Colorectal cancer: the importance of early detection

Colorectal cancer: the importance of early detection

September 7, 2023

Do you know that in Ireland, according to Irish Cancer Society there are approximately 2,560 new bowel cancer cases every year?

Bowel cancer is common in Ireland and early detection is important to address the problem in a better way.

What do bowels do?

Bowels, also known as the intestines, play a vital role in our digestive system. Their primary function is to process the food we eat and extract the essential nutrients our body needs to function correctly. Think of it as an internal factory that takes in food and turns it into nutrients.

To delve into their functions:

Digestion is the initial step after we consume food. It involves a series of processes aimed at breaking down the food into smaller molecules. Bowels contribute significantly to this process by utilising digestive enzymes to break down carbohydrates, proteins, and fats.

The bowel walls absorb nutrients from digested food and carry them into the bloodstream. These nutrients, encompassing vitamins, minerals, and energy-providing molecules, are indispensable for the body's growth, repair, and overall well-being.

Additionally, the bowels serve as a waste removal system. They help eliminate the components of food that the body cannot digest or absorb. Your body eventually expels this waste material in the form of stool or faeces.

Furthermore, the bowels plays a role in regulating the body's water balance. They absorb water from the waste material, contributing to maintaining proper hydration.

In essence, your bowels function as an essential food processing facility within your body. They take the food you eat, break it down, extracts valuable elements, and dispose of components that your body cannot use. This intricate process is fundamental to your overall health and well-being.

What is bowel cancer?

Bowel cancer, also called colorectal cancer, starts in the colon or rectum. Colon or rectal cancer is a type of cancer that begins in the cells lining the colon or rectum. If not detected and treated early, it can spread to other areas of the body.

Bowel cancer typically develops over a long period, often starting as small, non-cancerous growths called polyps. Over time, some of these polyps can become cancerous. Regular screening and early detection are important to find and remove polyps that could become cancerous or detect cancer early.

Risk factors

  1. Bowel cancer is more common in older people, especially those over 50. The risk increases significantly with age.
  2. Family history and genetics: if a family member has and history of colorectal cancer or certain genetic conditions, such as familial adenomatous polyposis (FAP) or Lynch syndrome (hereditary nonpolyposis colorectal cancer), it can increase your risk of developing bowel cancer yourself.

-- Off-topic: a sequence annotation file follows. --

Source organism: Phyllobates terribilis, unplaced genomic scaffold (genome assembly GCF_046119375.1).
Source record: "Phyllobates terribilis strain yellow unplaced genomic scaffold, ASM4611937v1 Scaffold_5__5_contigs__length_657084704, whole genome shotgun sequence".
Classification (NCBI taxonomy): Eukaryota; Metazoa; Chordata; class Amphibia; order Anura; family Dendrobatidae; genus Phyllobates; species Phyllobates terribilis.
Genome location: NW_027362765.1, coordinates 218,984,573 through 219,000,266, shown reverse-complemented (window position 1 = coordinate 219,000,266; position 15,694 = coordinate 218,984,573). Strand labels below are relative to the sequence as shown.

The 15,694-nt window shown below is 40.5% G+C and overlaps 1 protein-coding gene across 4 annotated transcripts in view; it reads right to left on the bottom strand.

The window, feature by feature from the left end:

3. People who have had polyps or other inflammatory bowel diseases like Chron's are at higher risk of getting the disease again.
  4. Obesity: being overweight or obese increases the risk of bowel cancer.
  5. Diet: a diet high in red meats, processed food, and low in fruits, vegetables may increase the risk of bowel cancer.

Symptoms of bowel cancer

It is important to highlight that when in an early stage, bowel cancer symptoms resemble other diseases.

We recommend talking with your GP if you are experiencing any of these symptoms:

  1. Changes in bowel habits, like diarrhoea or constipation, or changes in stool consistency (e.g., narrower stools).
  2. Blood in the stool is a clear sign. When there is blood present, it can be either bright red or dark and sticky.
  3. Stomach discomfort: continuous stomach pain, spasms, or unease, particularly if it's recent or unexplained, could be a sign.
  4. Unexplained weight loss: unintentional weight loss that cannot be attributed to changes in diet or exercise should be investigated.
  5. Fatigue: persistent tiredness or weakness that is not due to other factors can be a symptom of bowel cancer.
  6. Partial bowel emptying: if you feel as though your bowels are not entirely emptied after a bowel movement, it could be a sign.

Importance of bowel cancer screening

There are several advantages in early detection of colorectal cancer, and among them we would like to highlight:

  • Improved survival rates: bowel cancer is often highly treatable when detected at an early stage. The chances of surviving cancer are much better when it is only in one place and hasn't spread. Early detection can lead to more effective treatment options, such as surgery or less aggressive forms of chemotherapy or radiation therapy.
  • Early-stage bowel cancer needs less invasive treatments, causing fewer side effects and faster recovery. In contrast, advanced-stage cancer may necessitate more aggressive treatments that can be physically and emotionally taxing.
  • Preventing cancer progression: detecting bowel cancer early can prevent its progression. When bowel cancer is in its initial stages, it is often easier to remove completely, reducing the risk of recurrence.
  • Increased quality of life: early detection can help maintain a higher quality of life for individuals diagnosed with bowel cancer. It can minimise the impact of the disease on daily activities and overall well-being.
  • Lower treatment costs: managing bowel cancer at an earlier stage tends to be less costly than treating advanced-stage cancer. Less medical procedures, shorter hospital stays, and fewer extensive treatments can save money for patients and healthcare systems.

So if you are over 50 years old, it is important to get regular screenings for bowel cancer.

We'll be at the National Ploughing Championship from September 19th to 21st. Come visit us and discover how self-sampling can help you to improve your quality of life.

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